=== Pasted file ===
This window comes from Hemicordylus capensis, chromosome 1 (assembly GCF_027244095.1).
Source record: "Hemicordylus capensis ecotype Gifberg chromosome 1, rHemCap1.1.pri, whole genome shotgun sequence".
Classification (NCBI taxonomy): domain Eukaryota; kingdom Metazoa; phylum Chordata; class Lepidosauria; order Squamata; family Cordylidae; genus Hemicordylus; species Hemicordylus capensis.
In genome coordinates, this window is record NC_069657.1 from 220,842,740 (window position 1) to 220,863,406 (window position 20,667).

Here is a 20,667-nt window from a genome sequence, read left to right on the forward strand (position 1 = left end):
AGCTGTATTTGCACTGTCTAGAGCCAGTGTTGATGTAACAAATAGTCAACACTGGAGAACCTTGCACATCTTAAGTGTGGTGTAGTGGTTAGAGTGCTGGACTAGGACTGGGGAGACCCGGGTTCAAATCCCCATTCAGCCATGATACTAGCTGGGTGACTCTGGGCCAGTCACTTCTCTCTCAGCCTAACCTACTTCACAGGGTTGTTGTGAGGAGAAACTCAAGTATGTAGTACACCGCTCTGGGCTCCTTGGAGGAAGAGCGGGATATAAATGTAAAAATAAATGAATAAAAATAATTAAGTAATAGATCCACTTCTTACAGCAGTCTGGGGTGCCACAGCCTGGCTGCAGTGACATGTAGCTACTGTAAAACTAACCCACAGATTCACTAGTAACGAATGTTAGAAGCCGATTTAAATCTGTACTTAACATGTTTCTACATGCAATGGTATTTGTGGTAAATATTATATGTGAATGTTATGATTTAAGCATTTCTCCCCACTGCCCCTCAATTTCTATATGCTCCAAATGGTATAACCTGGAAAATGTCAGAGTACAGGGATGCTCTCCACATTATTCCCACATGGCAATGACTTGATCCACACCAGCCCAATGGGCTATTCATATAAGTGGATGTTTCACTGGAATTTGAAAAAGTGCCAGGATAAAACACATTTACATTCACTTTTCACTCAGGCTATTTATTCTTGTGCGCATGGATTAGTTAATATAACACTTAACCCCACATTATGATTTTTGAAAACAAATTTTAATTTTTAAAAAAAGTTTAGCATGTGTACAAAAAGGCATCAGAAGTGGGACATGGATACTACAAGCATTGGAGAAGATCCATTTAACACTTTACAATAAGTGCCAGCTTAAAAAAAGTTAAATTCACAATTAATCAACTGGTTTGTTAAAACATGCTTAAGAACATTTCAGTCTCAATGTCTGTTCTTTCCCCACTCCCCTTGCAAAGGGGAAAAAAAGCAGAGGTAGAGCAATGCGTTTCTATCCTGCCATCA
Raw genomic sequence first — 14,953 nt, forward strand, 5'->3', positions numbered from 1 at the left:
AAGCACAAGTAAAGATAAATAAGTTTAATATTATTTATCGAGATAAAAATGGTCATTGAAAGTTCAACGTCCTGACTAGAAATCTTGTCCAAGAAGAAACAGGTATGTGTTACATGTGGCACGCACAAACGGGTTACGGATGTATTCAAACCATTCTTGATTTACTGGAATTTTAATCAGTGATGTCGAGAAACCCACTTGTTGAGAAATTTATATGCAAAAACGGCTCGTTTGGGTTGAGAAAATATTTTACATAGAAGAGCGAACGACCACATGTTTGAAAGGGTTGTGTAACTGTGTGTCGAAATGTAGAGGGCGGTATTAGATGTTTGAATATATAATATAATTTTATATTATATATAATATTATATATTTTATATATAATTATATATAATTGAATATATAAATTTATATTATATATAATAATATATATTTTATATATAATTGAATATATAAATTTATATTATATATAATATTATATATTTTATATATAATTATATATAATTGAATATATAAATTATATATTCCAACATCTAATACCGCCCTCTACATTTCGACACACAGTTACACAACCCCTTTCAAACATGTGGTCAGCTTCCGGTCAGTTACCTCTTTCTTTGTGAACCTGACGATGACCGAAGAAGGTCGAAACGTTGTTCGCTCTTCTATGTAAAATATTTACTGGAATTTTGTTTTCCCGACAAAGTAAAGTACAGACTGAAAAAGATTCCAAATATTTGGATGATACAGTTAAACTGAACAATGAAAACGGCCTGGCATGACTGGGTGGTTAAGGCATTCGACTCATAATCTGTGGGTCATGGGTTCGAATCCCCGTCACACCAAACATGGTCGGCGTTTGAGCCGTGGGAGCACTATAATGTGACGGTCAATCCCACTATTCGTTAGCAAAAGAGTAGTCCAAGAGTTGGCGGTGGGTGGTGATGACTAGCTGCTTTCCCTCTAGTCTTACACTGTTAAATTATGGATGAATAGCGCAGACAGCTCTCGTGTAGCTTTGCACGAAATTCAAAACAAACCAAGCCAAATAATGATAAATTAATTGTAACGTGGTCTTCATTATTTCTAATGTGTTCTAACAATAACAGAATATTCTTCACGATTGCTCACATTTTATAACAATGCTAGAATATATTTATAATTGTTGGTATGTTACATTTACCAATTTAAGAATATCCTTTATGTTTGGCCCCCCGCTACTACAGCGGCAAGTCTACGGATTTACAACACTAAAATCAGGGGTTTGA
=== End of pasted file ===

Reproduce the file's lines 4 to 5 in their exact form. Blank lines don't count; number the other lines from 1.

In genome coordinates, this window is record NC_069657.1 from 220,842,740 (window position 1) to 220,863,406 (window position 20,667).

Here is a 20,667-nt window from a genome sequence, read left to right on the forward strand (position 1 = left end):